A sounding for the Big Horn basin near the time of occurrence was constructed by modifying the 0000 UTC 22 July sounding from Lander, WY. This sounding was modified by SHARP (SkewT-Hodograph Analysis and Research Program) version 95 (Hart 1995) using the surface temperature, dew point, wind direction, and wind speed at Worland, which is in the Big Horn basin. (See Fig. 7). The modified sounding suggests the airmass was strongly unstable with surface based lifted indices of -10 and CAPEs near 3500 j/kg. Northerly surface winds in the Basin strongly veered to southwesterly above the boundary layer, used as approximately 2500m MSL here. This resulted in 0-3 km AGL storm relative helicities of 200 m2/s2 using a storm motion of 235 degrees at 25 kt, which is 30 degrees to the right and 70 percent of the mean wind.
Figure 7. Modified Lander, WY sounding and hodograph for 0000 UTC on July 22, 1993 representing conditions in the Big Horn Basin near time of tornado occurrence. CAPE (convective available potential energy) is shaded.
Though strong to severe thunderstorms did develop along the lee trough/dry line which extended from northeastern Wyoming to eastern Colorado during the late afternoon, the thunderstorm responsible for producing the tornado discussed here developed well west of the low level moisture axis in stronger synoptic scale forcing associated with a shortwave trough. The storm intensified rapidly as deeper low level moisture and increased storm relative inflow were encountered in the Big Horn basin. One-half inch diameter hail was reported from Greybull, WY at approximately 2330 GMT as the storm moved through the area. Shortly after this, the hiker reported seeing the "large funnel cloud" protruding from the storm as it moved into the northern Big Horns and subsequently produced the large tornado. Further east, hail was reported from the storm at Burgess Junction which is just over 10 miles east of the large tornado event. The storm continued to be intense as it moved from the Big Horn mountains into the deeper moisture across southeastern Montana. Several more reports of large hail and damaging winds were received from this storm as it move across sparsely populated eastern Montana through the evening. However, there were no more reports of tornadoes.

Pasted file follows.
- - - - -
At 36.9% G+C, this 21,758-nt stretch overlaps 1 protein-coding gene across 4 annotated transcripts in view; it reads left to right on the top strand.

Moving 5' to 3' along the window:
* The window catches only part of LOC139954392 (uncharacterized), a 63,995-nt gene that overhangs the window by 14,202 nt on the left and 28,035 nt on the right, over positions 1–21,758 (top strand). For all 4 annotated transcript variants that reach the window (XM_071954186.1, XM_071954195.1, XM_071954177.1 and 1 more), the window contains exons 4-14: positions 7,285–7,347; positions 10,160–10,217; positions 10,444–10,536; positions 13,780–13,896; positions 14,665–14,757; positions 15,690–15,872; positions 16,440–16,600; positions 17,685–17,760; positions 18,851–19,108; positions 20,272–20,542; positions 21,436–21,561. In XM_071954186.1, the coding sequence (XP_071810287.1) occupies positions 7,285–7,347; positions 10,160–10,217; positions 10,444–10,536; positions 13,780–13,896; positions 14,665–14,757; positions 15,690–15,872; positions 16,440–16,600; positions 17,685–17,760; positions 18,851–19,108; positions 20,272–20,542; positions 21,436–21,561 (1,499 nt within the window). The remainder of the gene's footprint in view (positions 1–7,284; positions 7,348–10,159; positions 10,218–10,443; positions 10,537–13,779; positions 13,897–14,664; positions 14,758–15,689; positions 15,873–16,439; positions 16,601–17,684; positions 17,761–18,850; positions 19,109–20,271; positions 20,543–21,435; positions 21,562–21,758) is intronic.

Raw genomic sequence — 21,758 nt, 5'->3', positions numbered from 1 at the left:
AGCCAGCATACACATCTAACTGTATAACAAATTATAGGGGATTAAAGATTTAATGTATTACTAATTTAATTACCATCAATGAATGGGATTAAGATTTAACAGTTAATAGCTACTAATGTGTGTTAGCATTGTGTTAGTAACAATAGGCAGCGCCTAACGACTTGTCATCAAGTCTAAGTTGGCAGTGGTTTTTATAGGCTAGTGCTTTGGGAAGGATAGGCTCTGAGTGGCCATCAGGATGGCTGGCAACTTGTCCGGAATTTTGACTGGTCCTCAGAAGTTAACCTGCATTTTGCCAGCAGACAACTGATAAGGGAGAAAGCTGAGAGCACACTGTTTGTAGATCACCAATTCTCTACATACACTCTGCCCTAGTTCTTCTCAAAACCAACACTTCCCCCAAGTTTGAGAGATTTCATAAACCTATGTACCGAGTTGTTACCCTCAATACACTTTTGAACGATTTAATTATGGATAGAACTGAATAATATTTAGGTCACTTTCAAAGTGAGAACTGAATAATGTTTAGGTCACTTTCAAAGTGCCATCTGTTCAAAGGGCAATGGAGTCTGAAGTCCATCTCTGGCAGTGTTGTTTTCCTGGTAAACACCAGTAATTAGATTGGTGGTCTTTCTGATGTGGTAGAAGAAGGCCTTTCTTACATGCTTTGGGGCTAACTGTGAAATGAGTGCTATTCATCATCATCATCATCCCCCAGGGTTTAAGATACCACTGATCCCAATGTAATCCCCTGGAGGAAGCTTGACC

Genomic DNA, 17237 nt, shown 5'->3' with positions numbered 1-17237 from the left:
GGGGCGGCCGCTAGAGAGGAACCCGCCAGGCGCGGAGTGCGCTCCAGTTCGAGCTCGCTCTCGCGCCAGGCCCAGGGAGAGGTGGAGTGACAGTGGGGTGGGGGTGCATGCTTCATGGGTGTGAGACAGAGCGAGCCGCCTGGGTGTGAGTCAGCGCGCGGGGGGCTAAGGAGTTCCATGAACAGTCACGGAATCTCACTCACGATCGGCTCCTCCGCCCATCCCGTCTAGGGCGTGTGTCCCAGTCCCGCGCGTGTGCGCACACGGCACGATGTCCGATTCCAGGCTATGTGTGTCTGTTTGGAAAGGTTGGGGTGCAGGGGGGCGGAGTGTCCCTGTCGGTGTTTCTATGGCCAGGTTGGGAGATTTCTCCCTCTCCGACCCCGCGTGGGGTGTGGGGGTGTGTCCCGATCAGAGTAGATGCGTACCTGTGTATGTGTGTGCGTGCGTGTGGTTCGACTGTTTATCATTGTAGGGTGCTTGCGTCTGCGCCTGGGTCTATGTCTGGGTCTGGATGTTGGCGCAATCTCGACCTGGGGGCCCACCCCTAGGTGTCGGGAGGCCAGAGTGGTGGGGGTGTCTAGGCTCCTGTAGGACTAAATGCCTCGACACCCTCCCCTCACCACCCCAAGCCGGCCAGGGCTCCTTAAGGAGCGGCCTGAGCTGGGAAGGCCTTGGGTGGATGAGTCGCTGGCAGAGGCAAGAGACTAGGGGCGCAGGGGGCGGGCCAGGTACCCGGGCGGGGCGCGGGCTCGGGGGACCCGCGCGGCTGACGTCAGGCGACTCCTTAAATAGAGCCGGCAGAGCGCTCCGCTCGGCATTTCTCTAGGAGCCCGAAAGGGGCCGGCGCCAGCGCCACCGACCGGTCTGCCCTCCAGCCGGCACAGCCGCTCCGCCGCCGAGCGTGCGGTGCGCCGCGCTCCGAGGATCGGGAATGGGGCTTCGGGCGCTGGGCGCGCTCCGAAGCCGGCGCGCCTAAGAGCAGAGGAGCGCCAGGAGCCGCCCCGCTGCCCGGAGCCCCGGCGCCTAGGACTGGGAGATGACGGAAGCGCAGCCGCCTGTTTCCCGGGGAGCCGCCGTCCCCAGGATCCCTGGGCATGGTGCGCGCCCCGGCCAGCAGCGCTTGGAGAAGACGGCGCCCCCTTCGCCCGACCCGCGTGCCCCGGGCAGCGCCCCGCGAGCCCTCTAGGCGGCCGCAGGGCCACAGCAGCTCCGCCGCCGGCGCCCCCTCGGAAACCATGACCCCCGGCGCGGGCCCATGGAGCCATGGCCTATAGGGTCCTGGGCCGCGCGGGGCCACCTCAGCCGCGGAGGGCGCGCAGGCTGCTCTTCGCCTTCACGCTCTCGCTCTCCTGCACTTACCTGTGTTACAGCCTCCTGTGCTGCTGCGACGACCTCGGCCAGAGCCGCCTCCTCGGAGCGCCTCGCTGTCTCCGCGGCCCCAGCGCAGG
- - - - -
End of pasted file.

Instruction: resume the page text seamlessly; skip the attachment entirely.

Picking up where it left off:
Three strong (F2-F3) tornadoes have been reported within a twenty mile diameter area in the northern Big Horn mountains since 1950. These events occurred during the summer months of June, July or August and were associated with very similar synoptic scale features. All events occurred under southwesterly flow at the middle and upper levels of the troposphere under the left exit region of an upper level jet maximum. Middle and upper level wind speeds were relatively strong for summer. At the surface, a low developed over central Wyoming and traveled east to northeastward during the afternoon of tornado occurrence.